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CAPE TOWN, SOUTH AFRICA - Wednesday 30 November 2016, Dr Carl W Dieffenbach, Director of the Division of AIDS in the United States National Institute for Allergy and Infectious Diseases during the launch of a major study to test the efficacy of a vaccine to prevent HIV infection at the Emavundleni Research Centre in Old Crossroads, Cape Town. With more than 1 000 people in South Africa becoming infected with HIV each day, a successful HIV vaccine is seen as the key to ending the epidemic. This new preventive vaccine efficacy trial, called HVTN 702, is a critically important study and its start is a special moment in HIV research. HVTN 702 is the only current HIV vaccine efficacy trial in the world and is being conducted solely in South Africa. It has been seven years since the world last saw the start of an efficacy trial of an HIV vaccine. The South African study will test a modified form of the vaccine regimen used in RV144, a trial conducted in Thailand, which reported in 2009 that the candidate vaccine was 31.2% effective in preventing new HIV infections 3.5 years after first vaccination. HVTN 702 builds on the foundation of the promising Thai trial findings and seeks to increase the level of efficacy and durability of the vaccine response. If HVTN 702 is shown to be effective against new infections, this South African trial could lead to the licensing of the world’s first HIV vaccine.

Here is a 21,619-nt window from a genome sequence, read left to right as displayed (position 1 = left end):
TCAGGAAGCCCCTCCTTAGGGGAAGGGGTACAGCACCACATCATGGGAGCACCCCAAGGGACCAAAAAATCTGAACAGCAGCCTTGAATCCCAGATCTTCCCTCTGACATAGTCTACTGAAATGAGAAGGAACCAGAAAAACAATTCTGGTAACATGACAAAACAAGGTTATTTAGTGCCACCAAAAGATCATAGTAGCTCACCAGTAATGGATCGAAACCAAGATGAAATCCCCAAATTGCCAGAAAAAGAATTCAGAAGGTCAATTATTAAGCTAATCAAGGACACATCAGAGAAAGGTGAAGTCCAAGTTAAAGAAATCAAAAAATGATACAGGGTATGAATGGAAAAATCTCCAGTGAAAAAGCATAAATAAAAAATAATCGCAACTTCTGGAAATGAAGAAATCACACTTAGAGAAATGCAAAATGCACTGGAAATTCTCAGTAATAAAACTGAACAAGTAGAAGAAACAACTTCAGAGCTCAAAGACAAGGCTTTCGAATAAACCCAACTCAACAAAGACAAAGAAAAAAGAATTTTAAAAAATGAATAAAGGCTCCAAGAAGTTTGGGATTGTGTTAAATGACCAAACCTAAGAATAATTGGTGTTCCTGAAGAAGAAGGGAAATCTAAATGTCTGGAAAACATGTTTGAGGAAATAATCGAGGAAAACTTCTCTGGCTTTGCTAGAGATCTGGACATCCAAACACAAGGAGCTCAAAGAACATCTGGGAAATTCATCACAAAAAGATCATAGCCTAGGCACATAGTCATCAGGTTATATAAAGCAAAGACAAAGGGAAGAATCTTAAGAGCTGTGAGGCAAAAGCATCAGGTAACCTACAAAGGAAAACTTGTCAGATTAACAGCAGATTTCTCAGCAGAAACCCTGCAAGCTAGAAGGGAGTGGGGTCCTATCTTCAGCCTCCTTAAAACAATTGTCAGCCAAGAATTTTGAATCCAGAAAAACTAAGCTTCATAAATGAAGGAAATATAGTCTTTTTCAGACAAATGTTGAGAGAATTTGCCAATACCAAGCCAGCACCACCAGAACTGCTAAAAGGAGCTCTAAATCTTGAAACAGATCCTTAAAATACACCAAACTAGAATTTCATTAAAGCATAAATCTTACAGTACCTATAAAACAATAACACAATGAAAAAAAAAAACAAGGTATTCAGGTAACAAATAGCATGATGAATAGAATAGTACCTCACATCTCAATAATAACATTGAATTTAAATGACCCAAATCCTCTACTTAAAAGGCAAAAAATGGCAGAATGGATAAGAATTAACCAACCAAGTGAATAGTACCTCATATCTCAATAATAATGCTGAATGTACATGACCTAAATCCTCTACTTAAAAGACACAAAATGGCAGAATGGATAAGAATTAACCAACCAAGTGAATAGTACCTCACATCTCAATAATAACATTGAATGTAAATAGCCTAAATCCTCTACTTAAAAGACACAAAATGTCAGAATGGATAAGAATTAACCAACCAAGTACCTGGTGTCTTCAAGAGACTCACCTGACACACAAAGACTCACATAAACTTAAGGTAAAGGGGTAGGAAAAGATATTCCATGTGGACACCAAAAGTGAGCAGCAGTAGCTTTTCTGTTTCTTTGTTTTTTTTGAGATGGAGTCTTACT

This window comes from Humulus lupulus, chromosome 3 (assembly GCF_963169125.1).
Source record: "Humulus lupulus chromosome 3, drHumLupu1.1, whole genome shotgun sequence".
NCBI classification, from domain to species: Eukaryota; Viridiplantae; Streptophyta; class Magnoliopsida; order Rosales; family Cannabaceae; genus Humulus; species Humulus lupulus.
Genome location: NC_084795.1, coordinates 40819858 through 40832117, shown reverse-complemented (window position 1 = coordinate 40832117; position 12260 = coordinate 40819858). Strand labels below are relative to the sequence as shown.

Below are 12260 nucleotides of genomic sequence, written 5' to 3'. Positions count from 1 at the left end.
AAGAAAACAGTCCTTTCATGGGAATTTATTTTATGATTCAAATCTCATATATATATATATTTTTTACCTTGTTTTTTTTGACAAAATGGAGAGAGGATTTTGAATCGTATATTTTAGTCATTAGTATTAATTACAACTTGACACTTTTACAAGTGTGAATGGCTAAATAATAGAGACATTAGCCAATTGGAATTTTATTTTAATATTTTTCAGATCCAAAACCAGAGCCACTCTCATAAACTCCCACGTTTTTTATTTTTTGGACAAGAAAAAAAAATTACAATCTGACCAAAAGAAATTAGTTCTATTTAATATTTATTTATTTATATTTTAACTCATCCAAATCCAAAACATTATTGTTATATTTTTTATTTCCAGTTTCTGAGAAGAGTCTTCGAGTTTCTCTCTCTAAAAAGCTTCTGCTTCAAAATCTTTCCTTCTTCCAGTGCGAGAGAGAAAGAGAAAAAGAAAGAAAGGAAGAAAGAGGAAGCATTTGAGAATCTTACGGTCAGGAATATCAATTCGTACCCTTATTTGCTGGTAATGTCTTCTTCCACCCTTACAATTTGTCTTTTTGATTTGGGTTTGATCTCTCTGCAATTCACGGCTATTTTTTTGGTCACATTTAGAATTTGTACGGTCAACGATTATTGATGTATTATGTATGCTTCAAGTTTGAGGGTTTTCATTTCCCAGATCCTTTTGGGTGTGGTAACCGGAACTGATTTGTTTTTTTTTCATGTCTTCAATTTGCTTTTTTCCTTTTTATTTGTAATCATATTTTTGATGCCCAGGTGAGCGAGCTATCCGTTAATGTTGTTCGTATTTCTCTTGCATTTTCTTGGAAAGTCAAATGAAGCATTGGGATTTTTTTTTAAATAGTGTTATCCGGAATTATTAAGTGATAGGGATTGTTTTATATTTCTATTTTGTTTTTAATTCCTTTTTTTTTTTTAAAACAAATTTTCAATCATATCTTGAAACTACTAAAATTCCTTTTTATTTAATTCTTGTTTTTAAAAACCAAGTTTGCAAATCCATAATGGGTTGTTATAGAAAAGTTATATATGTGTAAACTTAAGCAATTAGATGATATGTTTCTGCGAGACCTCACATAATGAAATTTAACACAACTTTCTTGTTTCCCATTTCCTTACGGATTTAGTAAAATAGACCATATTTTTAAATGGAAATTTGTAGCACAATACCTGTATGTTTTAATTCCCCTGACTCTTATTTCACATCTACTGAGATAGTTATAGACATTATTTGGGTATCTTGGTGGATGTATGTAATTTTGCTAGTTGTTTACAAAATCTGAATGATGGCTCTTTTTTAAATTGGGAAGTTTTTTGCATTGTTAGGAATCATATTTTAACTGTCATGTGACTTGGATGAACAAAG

Photo by Roger Sedres/ImageSA
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Meropa Communications
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CAPE TOWN, SOUTH AFRICA - Wednesday 30 November 2016, Dr Carl W Dieffenbach, Director of the Division of AIDS in the United States National Institute for Allergy and Infectious Diseases during the launch of a major study to test the efficacy of a vaccine to prevent HIV infection at the Emavundleni Research Centre in Old Crossroads, Cape Town. With more than 1 000 people in South Africa becoming infected with HIV each day, a successful HIV vaccine is seen as the key to ending the epidemic. This new preventive vaccine efficacy trial, called HVTN 702, is a critically important study and its start is a special moment in HIV research. HVTN 702 is the only current HIV vaccine efficacy trial in the world and is being conducted solely in South Africa. It has been seven years since the world last saw the start of an efficacy trial of an HIV vaccine. The South African study will test a modified form of the vaccine regimen used in RV144, a trial conducted in Thailand, which reported in 2009 that the candidate vaccine was 31.2% effective in preventing new HIV infections 3.5 years after first vaccination. HVTN 702 builds on the foundation of the promising Thai trial findings and seeks to increase the level of efficacy and durability of the vaccine response. If HVTN 702 is shown to be effective against new infections, this South African trial could lead to the licensing of the world’s first HIV vaccine.<br />
Photo by Roger Sedres/ImageSA